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Courses at the 300-level

GEOG 300: Disaster Management

Focus is on societal responses to disasters and the systems created to deal with such phenomena. Included are causes of disasters and plans formulated to cope with them. (Formerly GEOG 313.)
4 credit hours

GEOG 301: Natural Resource Management

The extent and variety of natural resource use is examined, the environmental impacts thereof, and the management philosophies and efforts to regulate this use for the benefit of contemporary and future populations.
4 credit hours

GEOG 303: Historical Geography of the United States

The historical development of the United States is examined from a geographical perspective. Emphasis is on the interaction of physical and cultural elements that contribute to the emergence of distinctive landscapes. (Formerly GEOG 312.)
4 credit hours

GEOG 304: Geography of Rhode Island

Discussion centers on the geographic elements in the history and development of Rhode Island. Rhode Island's place in the New England, national, and world scenes is assessed. (Formerly GEOG 305.)
4 credit hours

GEOG 305: Geography of Rhode Island

Discussion centers on the geographic elements in the history and development of Rhode Island. Assessment is made of Rhode Island's place in the New England, national, and world scenes.
3 credit hours

GEOG 306: Geographic Skills and Methods

Skills and methods in theoretical and applied geography are covered. Interpretation of maps and data gathered through remote sensing is followed by the application of spatial data to problem solving in the social and environmental sciences.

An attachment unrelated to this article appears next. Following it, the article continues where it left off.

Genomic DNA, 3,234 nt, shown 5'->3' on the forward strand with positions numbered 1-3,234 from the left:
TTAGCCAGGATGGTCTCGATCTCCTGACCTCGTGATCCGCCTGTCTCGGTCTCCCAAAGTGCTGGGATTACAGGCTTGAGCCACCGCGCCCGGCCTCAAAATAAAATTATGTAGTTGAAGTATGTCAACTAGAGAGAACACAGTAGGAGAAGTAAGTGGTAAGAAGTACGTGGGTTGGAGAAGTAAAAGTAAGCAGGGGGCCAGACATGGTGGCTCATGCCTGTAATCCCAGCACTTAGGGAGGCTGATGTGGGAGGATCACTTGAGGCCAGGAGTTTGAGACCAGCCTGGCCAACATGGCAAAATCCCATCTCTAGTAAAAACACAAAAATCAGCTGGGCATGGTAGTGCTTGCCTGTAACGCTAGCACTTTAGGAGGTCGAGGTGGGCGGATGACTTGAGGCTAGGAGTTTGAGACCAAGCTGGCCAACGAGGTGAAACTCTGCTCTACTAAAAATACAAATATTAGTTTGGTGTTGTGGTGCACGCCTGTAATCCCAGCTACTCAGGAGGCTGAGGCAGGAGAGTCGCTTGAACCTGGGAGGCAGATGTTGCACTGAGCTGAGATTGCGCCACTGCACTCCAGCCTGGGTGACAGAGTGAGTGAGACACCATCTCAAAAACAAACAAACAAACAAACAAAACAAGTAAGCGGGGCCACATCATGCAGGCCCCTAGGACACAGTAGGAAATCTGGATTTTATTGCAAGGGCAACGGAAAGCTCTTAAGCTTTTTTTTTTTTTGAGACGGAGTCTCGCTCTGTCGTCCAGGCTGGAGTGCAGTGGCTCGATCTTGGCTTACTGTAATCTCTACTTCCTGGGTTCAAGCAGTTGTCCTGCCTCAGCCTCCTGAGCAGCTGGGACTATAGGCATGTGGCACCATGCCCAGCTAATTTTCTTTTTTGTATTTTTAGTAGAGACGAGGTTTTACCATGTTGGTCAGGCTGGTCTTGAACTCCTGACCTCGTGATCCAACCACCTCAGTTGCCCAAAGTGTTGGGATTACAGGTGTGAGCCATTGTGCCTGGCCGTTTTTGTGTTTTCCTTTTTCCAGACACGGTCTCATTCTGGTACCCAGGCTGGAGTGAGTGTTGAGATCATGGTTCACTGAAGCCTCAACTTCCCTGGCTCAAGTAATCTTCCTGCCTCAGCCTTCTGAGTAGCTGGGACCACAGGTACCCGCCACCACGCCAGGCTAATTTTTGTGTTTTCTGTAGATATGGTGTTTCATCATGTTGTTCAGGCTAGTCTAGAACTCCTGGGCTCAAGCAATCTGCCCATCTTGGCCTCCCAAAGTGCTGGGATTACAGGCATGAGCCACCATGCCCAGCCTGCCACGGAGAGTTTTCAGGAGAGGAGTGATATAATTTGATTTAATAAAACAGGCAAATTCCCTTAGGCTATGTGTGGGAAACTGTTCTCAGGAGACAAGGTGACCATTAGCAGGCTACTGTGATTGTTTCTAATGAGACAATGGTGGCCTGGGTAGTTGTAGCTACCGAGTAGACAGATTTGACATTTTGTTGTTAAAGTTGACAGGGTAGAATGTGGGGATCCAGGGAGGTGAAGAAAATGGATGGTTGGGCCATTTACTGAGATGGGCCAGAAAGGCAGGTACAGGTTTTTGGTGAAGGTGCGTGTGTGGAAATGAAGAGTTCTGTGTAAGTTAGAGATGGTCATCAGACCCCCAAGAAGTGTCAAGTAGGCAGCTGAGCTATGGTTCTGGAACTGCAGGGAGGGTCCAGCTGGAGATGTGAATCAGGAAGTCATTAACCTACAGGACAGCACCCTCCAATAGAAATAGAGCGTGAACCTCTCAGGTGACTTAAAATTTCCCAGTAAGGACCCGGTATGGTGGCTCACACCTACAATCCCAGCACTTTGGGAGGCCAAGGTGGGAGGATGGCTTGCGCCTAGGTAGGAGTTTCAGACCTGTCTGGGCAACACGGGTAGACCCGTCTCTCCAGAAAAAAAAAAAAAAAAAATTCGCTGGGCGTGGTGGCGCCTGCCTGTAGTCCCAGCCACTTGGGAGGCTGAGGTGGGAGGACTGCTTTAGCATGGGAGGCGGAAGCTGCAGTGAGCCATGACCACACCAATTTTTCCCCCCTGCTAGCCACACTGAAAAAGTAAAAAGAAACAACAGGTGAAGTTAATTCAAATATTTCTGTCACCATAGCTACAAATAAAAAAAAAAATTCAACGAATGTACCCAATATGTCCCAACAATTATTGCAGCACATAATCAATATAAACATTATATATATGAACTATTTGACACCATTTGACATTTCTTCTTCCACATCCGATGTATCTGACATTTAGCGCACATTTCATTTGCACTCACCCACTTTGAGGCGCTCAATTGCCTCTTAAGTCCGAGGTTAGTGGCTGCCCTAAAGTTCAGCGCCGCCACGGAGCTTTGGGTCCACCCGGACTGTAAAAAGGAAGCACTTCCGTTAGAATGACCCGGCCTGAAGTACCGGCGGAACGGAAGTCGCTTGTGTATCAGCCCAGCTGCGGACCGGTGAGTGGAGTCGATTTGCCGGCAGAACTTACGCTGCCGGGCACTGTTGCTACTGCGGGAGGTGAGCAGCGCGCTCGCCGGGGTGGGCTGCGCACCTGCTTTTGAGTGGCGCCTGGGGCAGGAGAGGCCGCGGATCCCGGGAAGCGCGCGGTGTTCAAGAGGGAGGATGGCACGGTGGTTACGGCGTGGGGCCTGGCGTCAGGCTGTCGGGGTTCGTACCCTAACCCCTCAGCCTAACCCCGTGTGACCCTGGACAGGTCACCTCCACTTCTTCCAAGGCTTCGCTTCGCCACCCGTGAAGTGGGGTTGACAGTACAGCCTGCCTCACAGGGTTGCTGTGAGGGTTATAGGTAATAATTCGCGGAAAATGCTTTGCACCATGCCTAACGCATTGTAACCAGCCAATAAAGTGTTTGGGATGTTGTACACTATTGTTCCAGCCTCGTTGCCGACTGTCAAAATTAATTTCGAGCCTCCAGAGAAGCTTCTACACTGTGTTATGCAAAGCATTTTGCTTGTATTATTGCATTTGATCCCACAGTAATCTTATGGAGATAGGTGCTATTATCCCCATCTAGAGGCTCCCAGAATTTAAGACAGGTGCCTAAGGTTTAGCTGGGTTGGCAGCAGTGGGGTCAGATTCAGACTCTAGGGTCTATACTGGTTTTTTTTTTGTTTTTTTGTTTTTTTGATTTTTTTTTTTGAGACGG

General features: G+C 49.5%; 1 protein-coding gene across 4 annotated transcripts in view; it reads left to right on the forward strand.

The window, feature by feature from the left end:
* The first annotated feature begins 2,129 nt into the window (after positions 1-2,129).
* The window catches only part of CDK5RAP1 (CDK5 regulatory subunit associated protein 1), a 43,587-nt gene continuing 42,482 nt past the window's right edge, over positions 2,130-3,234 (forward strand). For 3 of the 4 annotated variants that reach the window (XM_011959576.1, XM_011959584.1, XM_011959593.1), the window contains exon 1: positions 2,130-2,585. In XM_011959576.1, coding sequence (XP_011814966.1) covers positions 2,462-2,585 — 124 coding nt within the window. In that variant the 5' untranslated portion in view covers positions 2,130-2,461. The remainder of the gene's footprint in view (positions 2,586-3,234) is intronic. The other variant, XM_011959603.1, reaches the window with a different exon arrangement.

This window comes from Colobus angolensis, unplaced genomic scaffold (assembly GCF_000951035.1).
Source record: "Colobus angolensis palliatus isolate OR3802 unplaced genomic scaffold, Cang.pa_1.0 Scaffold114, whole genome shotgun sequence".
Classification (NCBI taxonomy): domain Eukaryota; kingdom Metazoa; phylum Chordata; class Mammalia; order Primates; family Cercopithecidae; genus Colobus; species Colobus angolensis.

3 credit hours

GEOG 307: Coastal Geography

The diverse geographic aspects of the land-sea interface are analyzed. Topics include coastal geomorphology and climate, fisheries, and other natural resources, patterns of land use, and coastal regionalism. (Formerly GEOG 320.)
4 credit hours

GEOG 308: Geographic Information Systems II

GIS is used by students in the computer laboratory to produce complex, multi-layered maps of various spatial phenomena at a level designed to promote proficiency with the latest analytical software.
4 credit hours

Prerequisites:
  • GEOG 202
GEOG 309: New England Landscapes Pre-1900

New England's rich legacy of historical landscapes form the basis for this field-trip course. Topics include urbanization, traditional land uses, industrialization, leisure landscapes, maritime activities, and the evolution of landscape architecture. (Formerly GEOG 407.)
3 credit hours

Prerequisites:
  • completion of any course in a social science or consent of department chair.
GEOG 310: New England Landscapes since 1900

Field studies are conducted of maturing twentieth-century New England landscapes. Topics include the coastal zone, the metropolis, the rural/urban fringe, and rural New England. (Formerly GEOG 408.)
3 credit hours

Prerequisites:
  • completion of any course in a social science or consent of department chair
GEOG 312: Historical Geography of the United States

The historical development of the United States is examined from a geographical viewpoint. Emphasis is on the interaction of physical and cultural elements that contribute to the emergence of distinctive landscapes, past and present.
3 credit hours

GEOG 313: Disaster Management

Focus is on societal responses to disasters and the systems created to deal with such phenomena. Included are causes of disasters and plans formulated to cope with them.
3 credit hours

GEOG 320: Coastal Geography

The diverse geographic aspects of the land-sea interface are analyzed. Topics include coastal geomorphology and climate, fisheries and other natural resources, patterns of land use, and coastal regionalism.
3 credit hours

GEOG 337: Urban Political Geography